If you work in an office, do you ever catch yourself finishing up projects, scheduling meetings or answering emails during your lunch break?
That doesn’t sound like much of a break at all – and it could be affecting your health.
Here’s why you should take some ‘me’ time
University of Florida and University of Tennessee at Chattanooga researchers say you need to detach from work during your lunch break.
No meetings. No assignments. No work emails.
The study, which focused on early-career doctors, found that even just 30 minutes a day of “me” time can reduce burnout. And tell your boss the study says a lunch break can increase energy and boost productivity.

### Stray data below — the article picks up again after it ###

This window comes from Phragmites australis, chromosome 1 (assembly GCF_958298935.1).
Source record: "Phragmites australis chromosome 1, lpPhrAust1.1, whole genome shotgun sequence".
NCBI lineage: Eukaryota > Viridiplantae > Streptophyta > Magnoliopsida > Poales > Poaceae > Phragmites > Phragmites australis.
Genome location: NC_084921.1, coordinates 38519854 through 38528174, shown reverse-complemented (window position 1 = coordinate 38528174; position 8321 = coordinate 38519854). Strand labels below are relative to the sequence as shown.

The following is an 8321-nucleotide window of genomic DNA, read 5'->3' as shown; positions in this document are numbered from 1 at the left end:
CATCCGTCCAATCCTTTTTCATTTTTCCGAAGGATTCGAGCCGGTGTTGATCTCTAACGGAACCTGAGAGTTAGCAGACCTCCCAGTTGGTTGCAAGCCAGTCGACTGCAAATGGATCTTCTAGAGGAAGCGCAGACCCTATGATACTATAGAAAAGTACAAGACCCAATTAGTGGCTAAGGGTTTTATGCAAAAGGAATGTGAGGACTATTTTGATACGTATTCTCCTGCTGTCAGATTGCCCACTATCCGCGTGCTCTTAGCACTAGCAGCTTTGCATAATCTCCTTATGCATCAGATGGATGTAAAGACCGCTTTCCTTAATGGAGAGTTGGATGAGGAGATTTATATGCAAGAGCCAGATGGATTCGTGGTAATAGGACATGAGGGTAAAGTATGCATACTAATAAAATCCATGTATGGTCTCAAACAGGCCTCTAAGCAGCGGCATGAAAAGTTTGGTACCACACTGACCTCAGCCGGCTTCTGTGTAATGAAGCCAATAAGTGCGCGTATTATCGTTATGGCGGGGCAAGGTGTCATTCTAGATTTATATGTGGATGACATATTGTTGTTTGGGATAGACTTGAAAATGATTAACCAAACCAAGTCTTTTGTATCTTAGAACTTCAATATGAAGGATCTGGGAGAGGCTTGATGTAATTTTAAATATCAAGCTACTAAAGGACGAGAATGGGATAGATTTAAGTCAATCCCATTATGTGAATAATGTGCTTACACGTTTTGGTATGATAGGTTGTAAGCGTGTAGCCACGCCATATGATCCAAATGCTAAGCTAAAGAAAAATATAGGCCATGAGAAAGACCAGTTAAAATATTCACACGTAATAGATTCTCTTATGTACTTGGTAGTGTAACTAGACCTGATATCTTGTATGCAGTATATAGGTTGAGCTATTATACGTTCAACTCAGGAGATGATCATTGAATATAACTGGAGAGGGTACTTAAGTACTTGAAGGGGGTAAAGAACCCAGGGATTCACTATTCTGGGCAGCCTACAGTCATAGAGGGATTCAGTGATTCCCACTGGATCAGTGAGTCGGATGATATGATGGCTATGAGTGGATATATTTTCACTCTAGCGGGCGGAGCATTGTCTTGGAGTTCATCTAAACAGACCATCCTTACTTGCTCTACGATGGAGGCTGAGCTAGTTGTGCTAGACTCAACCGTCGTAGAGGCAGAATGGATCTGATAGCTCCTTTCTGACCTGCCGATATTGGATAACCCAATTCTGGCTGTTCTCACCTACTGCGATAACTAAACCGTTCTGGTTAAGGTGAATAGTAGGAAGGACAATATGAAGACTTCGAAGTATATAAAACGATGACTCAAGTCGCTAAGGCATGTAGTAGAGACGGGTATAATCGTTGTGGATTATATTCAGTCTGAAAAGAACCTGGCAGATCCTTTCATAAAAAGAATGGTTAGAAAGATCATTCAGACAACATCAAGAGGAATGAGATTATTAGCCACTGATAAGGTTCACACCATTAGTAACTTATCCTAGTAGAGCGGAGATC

This study comes as researchers from Lehigh University, Virginia Tech and Colorado State University found after-hours email expectations are hurting employees.
You may recall that earlier this year France banned checking work emails on weekends.
According to the new findings, the expectation of having to answer after-hours work email can lead to exhaustion, throwing off the work-family balance completely.
What you can do
If this article reminds you of your work situation, there are a few things that you can do to prevent burnout:
- Eat lunch away from your desk
- Set boundaries for overtime
- Exercise and eat right
- Find a hobby outside of work
If the problem is your workload, you may want to schedule a meeting with your manager to express your concerns, because your boss might not even know there’s an issue.